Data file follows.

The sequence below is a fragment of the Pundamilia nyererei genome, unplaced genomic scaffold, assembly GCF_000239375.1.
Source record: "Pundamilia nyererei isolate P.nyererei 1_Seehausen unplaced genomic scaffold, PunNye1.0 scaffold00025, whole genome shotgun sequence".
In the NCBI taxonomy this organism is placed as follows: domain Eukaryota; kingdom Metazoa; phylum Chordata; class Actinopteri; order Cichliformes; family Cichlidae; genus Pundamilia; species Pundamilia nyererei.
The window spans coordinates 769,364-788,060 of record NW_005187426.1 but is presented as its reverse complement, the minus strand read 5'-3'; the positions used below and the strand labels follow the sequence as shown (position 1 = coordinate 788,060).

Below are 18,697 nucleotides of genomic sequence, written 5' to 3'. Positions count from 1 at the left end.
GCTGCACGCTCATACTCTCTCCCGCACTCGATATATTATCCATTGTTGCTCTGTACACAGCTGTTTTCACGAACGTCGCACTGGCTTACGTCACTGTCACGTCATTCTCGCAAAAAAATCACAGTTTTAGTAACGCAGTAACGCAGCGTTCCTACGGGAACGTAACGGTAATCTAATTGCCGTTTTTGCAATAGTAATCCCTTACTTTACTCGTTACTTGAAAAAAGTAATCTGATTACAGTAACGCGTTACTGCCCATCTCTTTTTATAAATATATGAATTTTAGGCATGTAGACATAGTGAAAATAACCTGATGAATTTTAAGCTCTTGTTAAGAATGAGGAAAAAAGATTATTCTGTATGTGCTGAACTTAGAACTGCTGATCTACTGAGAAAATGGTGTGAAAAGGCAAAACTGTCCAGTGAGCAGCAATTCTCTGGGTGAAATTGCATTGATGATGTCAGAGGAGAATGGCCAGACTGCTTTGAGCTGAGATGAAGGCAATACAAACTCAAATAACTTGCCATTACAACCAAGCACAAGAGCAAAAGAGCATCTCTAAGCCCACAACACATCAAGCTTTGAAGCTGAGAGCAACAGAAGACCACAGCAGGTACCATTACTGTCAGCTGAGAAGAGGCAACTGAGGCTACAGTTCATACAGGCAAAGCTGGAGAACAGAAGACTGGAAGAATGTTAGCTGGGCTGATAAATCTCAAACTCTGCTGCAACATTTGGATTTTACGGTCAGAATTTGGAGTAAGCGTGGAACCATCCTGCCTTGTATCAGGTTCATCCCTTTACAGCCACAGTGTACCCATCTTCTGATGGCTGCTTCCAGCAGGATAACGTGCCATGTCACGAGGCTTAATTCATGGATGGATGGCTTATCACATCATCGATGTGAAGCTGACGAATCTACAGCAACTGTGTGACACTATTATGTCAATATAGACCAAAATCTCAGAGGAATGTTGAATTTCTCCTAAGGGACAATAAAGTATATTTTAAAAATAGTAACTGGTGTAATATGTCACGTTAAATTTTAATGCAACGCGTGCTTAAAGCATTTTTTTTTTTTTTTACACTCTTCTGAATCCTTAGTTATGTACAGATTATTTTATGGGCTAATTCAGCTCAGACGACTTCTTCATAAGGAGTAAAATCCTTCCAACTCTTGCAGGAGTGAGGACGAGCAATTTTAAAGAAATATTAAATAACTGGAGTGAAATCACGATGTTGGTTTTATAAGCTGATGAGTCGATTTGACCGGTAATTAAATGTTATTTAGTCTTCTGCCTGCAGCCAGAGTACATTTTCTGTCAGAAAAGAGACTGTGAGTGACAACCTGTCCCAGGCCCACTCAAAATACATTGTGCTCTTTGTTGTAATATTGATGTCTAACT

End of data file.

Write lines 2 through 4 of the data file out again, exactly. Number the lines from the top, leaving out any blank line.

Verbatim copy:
Source record: "Pundamilia nyererei isolate P.nyererei 1_Seehausen unplaced genomic scaffold, PunNye1.0 scaffold00025, whole genome shotgun sequence".
In the NCBI taxonomy this organism is placed as follows: domain Eukaryota; kingdom Metazoa; phylum Chordata; class Actinopteri; order Cichliformes; family Cichlidae; genus Pundamilia; species Pundamilia nyererei.
The window spans coordinates 769,364-788,060 of record NW_005187426.1 but is presented as its reverse complement, the minus strand read 5'-3'; the positions used below and the strand labels follow the sequence as shown (position 1 = coordinate 788,060).